18F-FDG PET/CT images before irradiation and at 1, 3, and 6 months after completion of palliative radiotherapy (RT). a PET MIP image and b fused axial PET/CT images showing the initial stenotic pulmonary tumor bulk (red circle), the periclavicular lymph node (LN) metastases, the bone metastases in vertebrae Th12 and L4 (red arrows), and their regression over time. Further follow-up at 9, 12, and 19 months after radiotherapy showed persistent remission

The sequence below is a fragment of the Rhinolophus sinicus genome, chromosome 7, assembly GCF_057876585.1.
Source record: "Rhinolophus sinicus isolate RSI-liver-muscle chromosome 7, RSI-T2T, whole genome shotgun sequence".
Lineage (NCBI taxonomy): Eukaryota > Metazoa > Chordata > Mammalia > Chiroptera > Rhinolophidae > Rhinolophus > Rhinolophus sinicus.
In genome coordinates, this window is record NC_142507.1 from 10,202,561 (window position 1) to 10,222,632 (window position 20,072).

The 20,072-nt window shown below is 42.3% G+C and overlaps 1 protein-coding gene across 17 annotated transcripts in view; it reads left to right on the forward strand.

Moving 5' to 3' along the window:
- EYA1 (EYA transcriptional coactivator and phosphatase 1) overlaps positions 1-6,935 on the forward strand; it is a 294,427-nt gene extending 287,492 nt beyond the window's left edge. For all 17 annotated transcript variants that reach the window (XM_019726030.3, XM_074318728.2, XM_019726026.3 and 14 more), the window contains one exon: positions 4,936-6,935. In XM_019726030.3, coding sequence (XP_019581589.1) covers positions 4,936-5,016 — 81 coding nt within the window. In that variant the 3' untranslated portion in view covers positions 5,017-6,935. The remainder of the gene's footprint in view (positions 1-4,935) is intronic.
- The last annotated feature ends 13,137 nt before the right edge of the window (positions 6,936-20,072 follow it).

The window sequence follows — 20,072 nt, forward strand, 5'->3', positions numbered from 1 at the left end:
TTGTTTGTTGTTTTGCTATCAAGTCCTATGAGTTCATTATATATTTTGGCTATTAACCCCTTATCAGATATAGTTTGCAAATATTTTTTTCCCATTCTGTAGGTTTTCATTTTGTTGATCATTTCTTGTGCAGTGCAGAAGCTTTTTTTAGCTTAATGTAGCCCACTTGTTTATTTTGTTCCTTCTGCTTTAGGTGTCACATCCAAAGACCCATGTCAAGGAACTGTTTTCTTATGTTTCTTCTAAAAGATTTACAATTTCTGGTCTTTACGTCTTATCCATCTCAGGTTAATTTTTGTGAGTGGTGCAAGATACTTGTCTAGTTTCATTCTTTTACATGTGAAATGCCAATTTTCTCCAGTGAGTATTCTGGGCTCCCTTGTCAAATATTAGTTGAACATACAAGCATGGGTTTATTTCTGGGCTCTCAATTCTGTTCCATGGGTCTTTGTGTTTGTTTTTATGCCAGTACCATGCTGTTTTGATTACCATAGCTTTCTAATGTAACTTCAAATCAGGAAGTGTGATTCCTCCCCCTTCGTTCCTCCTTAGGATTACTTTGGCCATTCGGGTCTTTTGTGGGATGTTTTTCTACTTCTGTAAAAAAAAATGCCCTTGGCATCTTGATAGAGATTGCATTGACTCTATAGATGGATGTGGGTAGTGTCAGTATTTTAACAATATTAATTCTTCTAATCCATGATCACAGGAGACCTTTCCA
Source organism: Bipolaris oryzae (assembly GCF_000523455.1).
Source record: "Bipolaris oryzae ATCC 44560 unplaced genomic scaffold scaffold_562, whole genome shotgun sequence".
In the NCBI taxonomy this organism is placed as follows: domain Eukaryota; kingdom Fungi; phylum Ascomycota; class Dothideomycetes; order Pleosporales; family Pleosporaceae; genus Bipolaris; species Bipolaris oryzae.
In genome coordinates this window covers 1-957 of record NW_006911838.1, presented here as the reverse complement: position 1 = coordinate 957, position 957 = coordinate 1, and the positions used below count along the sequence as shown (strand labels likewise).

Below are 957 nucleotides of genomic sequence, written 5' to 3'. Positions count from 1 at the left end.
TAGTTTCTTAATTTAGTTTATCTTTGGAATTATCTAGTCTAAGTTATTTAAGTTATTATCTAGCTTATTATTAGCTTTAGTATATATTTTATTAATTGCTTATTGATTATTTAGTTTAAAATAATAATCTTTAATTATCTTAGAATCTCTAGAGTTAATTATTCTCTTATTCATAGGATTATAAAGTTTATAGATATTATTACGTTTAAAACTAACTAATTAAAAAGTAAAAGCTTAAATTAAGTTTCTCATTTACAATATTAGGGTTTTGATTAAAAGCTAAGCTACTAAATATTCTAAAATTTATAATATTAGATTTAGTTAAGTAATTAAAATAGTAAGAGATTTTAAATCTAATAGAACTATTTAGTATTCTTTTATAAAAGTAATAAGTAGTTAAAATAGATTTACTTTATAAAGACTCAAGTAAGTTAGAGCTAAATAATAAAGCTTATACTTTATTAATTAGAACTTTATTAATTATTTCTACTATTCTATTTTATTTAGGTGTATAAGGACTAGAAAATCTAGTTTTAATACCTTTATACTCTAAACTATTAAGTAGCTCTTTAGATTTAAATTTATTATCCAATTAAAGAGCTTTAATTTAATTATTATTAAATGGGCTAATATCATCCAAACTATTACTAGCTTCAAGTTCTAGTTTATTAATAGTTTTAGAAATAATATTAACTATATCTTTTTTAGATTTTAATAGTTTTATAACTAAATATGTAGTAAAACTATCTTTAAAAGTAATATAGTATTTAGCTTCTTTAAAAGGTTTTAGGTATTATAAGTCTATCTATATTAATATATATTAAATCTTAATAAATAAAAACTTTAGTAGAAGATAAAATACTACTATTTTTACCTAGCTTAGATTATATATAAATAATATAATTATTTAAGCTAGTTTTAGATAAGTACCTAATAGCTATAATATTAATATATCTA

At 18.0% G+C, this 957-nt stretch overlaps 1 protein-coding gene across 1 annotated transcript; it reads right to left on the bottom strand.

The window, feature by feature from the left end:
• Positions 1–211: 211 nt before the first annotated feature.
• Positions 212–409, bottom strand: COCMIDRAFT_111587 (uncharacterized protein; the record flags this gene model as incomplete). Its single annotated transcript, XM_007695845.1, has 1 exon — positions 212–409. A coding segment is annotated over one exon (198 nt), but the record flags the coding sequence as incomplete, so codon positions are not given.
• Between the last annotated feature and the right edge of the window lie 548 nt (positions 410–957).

Based on the recommendation by our multidisciplinary tumor board, a therapy regimen consisting of pembrolizumab, carboplatin and paclitaxel in analogy to the KEYNOTE-407 study [14] was suggested. The patient declined systemic treatment. She was thus referred for radiotherapy in order to achieve local control, due to the central localization of the tumor with associated risk of post-stenotic pneumonia and bleeding. The patient underwent conventionally fractionated radiotherapy of the principal pulmonary tumor bulk with palliative intention with 3 Gy in 12 fractions, resulting in a total dose of 36 Gy, using Volumetric Modulated Arc Therapy (VMAT, RapidArc™). Radiotherapy was well tolerated, with esophagitis grade 2 according to the Common Terminology Criteria for Adverse Events (CTCAE) version 5.0. Four weeks after the last day of radiotherapy, restaging was performed with 18F-FDG-PET/CT. A partial remission of the tumor bulk, the nodal metastases and, surprisingly, also of the vertebral lesions was shown (Fig. 1). Of note, the supraclavicular lymph nodes and the two bone metastases in the spinal column had not been included in the irradiation field with scatter doses of 0.201 Gy, 0.093 Gy, and 0.021 Gy on the lymph nodes, vertebra Th12, and L4, respectively (Fig. 2). Furthermore, no antiresorptive medication had been administered. Due to the remission and the lack of tumor-related symptoms, systemic treatment—although no longer refused by the patient—was withheld. The patient underwent radiological follow-up, during which further decrease in tumor size and complete metabolic remission of the bone, pleural and lymph node metastases was seen (Fig. 1). Currently, 25 months after radiotherapy, the patient is still free of symptoms and has an Eastern Cooperative Oncology Group (ECOG) Performance Status of 0.